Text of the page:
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Conflict Shakes Middle East Exports

July 26, 2018

Saudi Arabia has announced a temporary halt on oil shipments via Bab el-Maneb with immediate effect after reports of two tankers attacked by Yemen’s Houthi militia surfaced mid-week.  It’s been reported that the two vessels were owned by Bahri (Saudi National Shipping Co.) and that no injuries or spills resulted from the incident.  Bab el Maneb separates Yemen and East Africa and is one of the largest shipping channels in the world, allowing Arabian Gulf petroleum exporters access to the Suez Canal and in turn the European market.  A halt of flows through this channel is sure to leave significant impacts on the shipping markets as some other Middle East nations have expressed concern with Kuwait indicating a potential halt in flows, while Iraq will continue exports as normal, given it sells on a free-on-board basis passing the transportation risk onto the buyer. 

Further analysis of our remotely sensed vessel position data tells us that 40 VLCCs have completed voyages from the Arabian Gulf to Northern Europe and the Mediterranean since the beginning of 2018, while 14 additional vessels are in transit on this same route.  Of these 54 ships, 17 were loaded in Saudi Arabia indicated by the voyage map below.  Additionally, 73 VLCCs stemming from the Arabian Gulf have discharged or are currently set to discharge in the Red Sea, with the a majority of these volumes likely bound for Ain Sukhna, the beginning of the Sumed pipeline, which connects the Red Sea and Mediterranean.  The disruption of Bab el-Maneb is likely to negatively impact Middle East volumes into the European market, which in our view will result a small rise in volumes sent around the Cape of Good Hope.  While this may result in higher ton-miles for specific voyages, we are reluctant to say the rise will be significant as we project Arabian Gulf producers to focus higher crude exports to the East, leaving European refiners to source barrels elsewhere.  Given the current narrowing of the Brent-WTI crude differential to an average US $3.06/bbl this month has pressured US crude volumes to the East, we see a potential for US crude to serve the European market, in place of Middle East crude.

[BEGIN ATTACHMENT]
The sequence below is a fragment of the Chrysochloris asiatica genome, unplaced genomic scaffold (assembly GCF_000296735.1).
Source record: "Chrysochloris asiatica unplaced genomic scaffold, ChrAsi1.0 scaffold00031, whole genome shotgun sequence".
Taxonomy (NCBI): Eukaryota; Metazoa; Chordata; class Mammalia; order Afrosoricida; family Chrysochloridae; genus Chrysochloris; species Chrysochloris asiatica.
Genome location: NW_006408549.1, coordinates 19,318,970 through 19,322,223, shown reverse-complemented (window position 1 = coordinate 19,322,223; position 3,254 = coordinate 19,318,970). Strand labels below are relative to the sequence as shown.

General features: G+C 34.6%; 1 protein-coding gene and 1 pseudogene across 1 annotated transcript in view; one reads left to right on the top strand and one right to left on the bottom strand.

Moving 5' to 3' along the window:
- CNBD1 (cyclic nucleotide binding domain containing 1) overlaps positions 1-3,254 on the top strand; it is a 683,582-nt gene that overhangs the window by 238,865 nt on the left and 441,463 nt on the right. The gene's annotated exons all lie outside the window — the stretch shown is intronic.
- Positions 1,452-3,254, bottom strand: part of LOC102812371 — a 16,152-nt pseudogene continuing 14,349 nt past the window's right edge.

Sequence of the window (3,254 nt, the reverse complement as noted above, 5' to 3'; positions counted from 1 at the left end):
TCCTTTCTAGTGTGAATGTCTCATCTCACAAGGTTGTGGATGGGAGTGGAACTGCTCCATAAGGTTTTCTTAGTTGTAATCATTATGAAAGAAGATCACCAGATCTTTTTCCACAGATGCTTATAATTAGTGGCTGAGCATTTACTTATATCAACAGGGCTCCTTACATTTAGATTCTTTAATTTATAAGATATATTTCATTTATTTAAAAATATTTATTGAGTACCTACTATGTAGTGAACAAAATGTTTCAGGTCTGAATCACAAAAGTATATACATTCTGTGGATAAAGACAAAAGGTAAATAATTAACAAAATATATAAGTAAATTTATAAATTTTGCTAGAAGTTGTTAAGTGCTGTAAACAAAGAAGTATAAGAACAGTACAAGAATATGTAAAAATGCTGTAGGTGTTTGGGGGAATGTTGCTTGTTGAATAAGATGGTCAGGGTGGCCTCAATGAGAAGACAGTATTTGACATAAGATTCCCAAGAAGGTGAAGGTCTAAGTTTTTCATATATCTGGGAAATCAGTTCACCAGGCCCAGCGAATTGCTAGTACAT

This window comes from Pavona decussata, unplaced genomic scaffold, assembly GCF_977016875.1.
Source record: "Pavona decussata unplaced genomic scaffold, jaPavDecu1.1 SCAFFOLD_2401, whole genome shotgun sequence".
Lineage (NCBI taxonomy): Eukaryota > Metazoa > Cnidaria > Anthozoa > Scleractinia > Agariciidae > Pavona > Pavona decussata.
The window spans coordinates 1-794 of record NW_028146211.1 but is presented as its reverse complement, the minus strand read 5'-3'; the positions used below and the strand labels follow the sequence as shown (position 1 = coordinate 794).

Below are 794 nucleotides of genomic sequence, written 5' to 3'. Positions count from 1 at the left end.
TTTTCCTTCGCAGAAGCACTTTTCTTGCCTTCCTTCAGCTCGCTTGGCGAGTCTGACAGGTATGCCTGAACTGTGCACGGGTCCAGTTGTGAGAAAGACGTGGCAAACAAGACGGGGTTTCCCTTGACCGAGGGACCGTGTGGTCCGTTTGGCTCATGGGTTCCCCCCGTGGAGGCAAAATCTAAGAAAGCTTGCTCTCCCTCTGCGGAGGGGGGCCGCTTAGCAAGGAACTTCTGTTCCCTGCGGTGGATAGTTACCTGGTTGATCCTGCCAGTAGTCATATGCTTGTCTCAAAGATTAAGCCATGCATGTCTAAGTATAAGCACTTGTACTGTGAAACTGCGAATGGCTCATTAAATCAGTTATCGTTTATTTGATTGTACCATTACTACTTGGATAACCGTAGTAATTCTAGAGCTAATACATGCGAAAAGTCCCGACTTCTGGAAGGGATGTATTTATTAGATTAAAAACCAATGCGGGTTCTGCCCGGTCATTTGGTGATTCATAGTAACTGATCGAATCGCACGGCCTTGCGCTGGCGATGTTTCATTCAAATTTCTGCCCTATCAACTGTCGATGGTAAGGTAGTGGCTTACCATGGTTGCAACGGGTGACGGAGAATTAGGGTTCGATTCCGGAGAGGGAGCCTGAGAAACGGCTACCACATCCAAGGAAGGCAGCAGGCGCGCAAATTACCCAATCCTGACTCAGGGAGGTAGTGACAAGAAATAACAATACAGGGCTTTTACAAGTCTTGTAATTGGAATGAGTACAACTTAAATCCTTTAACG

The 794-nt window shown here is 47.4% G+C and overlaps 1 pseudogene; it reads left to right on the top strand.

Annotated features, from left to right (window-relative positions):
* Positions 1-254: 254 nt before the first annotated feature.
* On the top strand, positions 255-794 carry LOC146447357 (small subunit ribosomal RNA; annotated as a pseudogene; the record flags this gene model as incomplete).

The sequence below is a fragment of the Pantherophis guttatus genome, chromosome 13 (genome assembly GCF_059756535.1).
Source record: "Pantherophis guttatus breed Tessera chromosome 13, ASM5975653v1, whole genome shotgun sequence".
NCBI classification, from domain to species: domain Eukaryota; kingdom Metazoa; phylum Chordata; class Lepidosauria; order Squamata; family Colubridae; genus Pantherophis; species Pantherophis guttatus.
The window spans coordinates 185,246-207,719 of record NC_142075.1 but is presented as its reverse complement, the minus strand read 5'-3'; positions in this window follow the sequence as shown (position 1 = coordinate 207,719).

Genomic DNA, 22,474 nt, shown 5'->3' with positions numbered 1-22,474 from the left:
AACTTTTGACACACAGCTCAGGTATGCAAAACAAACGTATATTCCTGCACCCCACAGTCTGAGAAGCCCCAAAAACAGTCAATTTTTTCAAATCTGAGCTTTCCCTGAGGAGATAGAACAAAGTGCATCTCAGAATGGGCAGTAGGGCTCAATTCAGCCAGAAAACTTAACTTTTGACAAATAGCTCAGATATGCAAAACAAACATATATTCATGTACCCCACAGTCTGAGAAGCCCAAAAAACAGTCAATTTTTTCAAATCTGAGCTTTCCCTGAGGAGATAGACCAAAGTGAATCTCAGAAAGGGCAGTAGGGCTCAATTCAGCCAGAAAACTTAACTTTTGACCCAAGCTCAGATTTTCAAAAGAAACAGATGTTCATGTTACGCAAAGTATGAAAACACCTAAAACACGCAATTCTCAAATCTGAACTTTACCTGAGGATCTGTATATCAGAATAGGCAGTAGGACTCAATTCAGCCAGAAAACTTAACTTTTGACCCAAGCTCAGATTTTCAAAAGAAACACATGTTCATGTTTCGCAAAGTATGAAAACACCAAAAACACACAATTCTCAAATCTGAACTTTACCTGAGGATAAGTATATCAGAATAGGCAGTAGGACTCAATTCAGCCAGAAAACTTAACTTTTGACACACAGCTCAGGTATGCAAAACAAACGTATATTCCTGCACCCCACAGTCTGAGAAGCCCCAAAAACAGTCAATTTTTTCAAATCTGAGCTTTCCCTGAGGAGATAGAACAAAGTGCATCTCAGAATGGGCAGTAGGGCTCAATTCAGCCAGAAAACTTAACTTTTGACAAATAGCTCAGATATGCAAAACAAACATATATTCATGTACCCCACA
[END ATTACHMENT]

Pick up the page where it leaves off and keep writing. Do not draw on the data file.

Another potential outcome is increased volumes along the Petroline pipeline, which runs across Saudi Arabia connecting oilfields in Abqaiq to the Red Sea port of Yanbu, boasting a total capacity to transport 5.0 million b/d of crude or roughly 50% of the nation’s total production.  However, the full capacity is not in use today and it is our understanding that the infrastructure was constructed as an “insurance policy” in the event of a closure of the Strait of Hormuz.  It is currently unclear if Saudi Arabia will utilize this pipeline to bypass Bab el-Maneb and send crude through the Sumed pipeline to the European market; however, this would likely mitigate the expectation of negative pressure on demand for tankers loading at the Mediterranean port of Sidi Kerir.  We must also keep in mind that Iran recently indicated it can disrupt Arabian Gulf exports via the Strait of Hormuz, further supporting the notion that Saudi Arabia may look towards land-based infrastructure as a solution.    

We are certain to see volatility in the tanker freight markets for the foreseeable future as trade flows shift within the largest crude export region of the world.  Volumes to the East are likely to remain in place or potentially rise, while exports to the West will have to take the longer voyage or refiners will source from alternative regions.  Additionally, support for volatility will also stem from the supply side as internationally flagged fleets will likely be the preference for exporters in an effort to protect state-controlled tonnage.